After an abysmal year in 2013, municipal bonds are back — and may offer positive returns for some time to come.
Through March 11, the S&P municipal bond index is up 3.01%, a sharp departure from last year, when the index lost 2.55%, making 2013 only the fourth year of negative returns in the past 25, according to Jim Grabovac, senior portfolio manager at McDonnell Investment Management.
In response to the performance turnaround, investors are warming up to the asset class. After 10 straight months of net outflows in municipal bond funds totaling more $57 billion in 2013, more than $2 billion in net inflows poured back into the funds through Feb. 28, according to data from Morningstar Inc.
Muni funds' performance revival has been spurred by falling interest rates throughout the fixed-income market, along with higher taxes and subsiding fears over Detroit's and Puerto Rico's dicey finances, analysts say. Meanwhile, the biggest threat — looming rate hikes in the aftermath of the Federal Reserve's tapering — isn't expected to weigh too heavily on prices in the near future.
At the heart of much of 2013's weak performance was the Federal Reserve. Rumors that the central bank would begin tapering in September caused jitters throughout the fixed-income market, putting downward pressure on municipal bond prices, said Steven Pikelny, an analyst at Morningstar Inc.
The decline was further exacerbated by Detroit's bankruptcy, as well as diminishing investor confidence in Puerto Rico. In October, yields on the island's bonds jumped to as high as 10%. This accelerated outflows and put a big dent in the municipal funds market, Mr. Pikelny said.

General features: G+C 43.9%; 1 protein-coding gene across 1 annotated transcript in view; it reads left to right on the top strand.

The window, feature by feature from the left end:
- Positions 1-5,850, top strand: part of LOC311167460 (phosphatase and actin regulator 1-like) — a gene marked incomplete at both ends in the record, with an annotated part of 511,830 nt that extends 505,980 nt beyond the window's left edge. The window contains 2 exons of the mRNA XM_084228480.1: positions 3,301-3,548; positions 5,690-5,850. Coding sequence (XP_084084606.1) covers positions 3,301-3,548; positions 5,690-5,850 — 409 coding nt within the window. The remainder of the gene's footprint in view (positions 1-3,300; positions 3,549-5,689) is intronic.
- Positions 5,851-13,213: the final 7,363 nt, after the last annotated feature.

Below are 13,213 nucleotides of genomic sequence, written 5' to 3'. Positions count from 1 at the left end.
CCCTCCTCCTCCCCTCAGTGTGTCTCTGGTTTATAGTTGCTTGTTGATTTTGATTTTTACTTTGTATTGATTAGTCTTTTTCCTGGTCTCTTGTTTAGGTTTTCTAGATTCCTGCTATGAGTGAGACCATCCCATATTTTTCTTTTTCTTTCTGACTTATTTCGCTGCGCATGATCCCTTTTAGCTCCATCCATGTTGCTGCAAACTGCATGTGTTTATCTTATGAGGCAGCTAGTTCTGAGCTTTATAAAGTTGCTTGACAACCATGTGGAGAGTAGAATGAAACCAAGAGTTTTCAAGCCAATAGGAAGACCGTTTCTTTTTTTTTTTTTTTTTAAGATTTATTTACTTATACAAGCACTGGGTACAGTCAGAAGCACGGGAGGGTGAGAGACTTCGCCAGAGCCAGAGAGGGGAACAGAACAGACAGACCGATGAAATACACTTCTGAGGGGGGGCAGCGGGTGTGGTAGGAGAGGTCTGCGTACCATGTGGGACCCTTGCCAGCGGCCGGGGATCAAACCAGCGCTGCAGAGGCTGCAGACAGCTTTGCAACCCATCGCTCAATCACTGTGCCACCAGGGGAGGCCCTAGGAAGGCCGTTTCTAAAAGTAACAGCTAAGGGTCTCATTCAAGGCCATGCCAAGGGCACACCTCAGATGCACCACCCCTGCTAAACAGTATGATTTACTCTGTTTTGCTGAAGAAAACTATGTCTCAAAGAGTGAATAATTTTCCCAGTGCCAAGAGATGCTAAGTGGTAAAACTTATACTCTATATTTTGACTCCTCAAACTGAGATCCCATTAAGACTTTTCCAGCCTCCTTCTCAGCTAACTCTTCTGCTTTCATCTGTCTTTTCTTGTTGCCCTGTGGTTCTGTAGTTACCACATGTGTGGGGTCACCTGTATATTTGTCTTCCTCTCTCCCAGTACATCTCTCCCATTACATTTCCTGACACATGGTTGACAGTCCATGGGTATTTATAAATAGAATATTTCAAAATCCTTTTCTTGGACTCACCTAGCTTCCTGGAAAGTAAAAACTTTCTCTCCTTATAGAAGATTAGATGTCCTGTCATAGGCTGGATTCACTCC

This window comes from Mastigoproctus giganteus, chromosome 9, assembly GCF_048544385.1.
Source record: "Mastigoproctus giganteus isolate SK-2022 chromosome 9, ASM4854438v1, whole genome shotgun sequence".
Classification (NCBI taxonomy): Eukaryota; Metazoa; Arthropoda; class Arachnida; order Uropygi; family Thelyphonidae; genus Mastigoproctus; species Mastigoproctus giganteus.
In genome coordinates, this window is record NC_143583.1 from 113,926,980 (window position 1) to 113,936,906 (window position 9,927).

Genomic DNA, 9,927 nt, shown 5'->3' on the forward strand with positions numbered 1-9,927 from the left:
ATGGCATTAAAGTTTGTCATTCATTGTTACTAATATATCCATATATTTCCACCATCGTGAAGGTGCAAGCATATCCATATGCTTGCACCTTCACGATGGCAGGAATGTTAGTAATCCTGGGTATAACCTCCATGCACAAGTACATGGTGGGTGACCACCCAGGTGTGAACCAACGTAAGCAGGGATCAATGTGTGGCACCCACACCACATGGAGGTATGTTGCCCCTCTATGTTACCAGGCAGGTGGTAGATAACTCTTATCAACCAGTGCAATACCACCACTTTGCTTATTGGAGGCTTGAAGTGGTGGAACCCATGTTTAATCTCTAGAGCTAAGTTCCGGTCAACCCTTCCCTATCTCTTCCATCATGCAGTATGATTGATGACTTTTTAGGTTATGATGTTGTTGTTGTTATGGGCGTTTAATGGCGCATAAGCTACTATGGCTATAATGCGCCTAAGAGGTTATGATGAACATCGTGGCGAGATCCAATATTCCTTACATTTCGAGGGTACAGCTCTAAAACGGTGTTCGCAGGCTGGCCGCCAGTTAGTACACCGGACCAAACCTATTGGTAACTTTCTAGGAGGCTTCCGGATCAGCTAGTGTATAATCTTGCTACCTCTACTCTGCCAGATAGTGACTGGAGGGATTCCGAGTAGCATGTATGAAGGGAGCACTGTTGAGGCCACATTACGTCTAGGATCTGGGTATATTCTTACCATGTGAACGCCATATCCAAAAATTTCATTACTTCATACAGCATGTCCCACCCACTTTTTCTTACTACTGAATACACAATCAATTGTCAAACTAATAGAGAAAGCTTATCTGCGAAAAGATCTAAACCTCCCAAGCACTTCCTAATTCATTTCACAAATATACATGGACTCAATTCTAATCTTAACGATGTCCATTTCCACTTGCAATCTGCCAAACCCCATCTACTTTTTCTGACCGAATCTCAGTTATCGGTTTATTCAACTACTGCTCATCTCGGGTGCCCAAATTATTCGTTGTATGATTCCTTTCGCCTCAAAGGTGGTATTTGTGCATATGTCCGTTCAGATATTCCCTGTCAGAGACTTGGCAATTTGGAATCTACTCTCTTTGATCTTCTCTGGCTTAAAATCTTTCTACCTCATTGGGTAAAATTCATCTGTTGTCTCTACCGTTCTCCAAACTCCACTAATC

“The Puerto Rican municipal bond index fell about 20% for the year,” Mr. Pikelny said. “Since the island makes up a pretty big chunk of the muni universe, a drop like that could mean a 1% loss for a municipal bond fund.”
This year's turnaround has been aided by the broader fixed-income market, Mr. Grabovac said.
“If you look at the broader picture, there was volatility in emerging markets that triggered a flight to quality, including muni bonds,” Mr. Grabovac said. “The bad weather throughout much of the country [and resultant weak jobs reports] also dampened fears of a faster Fed taper,” he said.
In addition, municipal bonds, which are exempt from income tax, received a boost from 2013's tax hikes, including the increase in the top marginal income tax rate and the 3.8% net investment income tax, Mr. Grabovac said.
“This was overwhelmed in 2013 by sentiment from tapering fears,” Mr. Grabovac said. “Now that we are approaching tax season, there seems to be a heightened interest in after-tax income.”
The final source of falling yields may be less sustainable: municipals have been in tight supply. The supply crunch started in 2013 as high rates dissuaded many municipalities from refinancing debt, Mr. Grabovac explained.
But now supply is normalizing, Mr. Colby said. Puerto Rico just sold $3.5 billion worth of bonds, California just sold about $1.6 billion, and Chicago just struck a deal for roughly $700 million. The question is whether demand is healthy enough to absorb these additional sales without a drop in price, he said.
In the long term, the biggest influence on municipal bond prices remains the Federal Reserve. With a lot of slack left in the labor market, and the Fed still pumping out billions of dollars of liquidity each month, few analysts expect a spike in interest rates anytime soon. Meanwhile, there are plenty of reasons for organic demand to keep municipal bond prices afloat.
“If you look at the objective of a portfolio, municipals offer good after tax income with potentially no correlation to the equity market,” Mr. Grabovac said. “That makes them a pretty good diversifier.”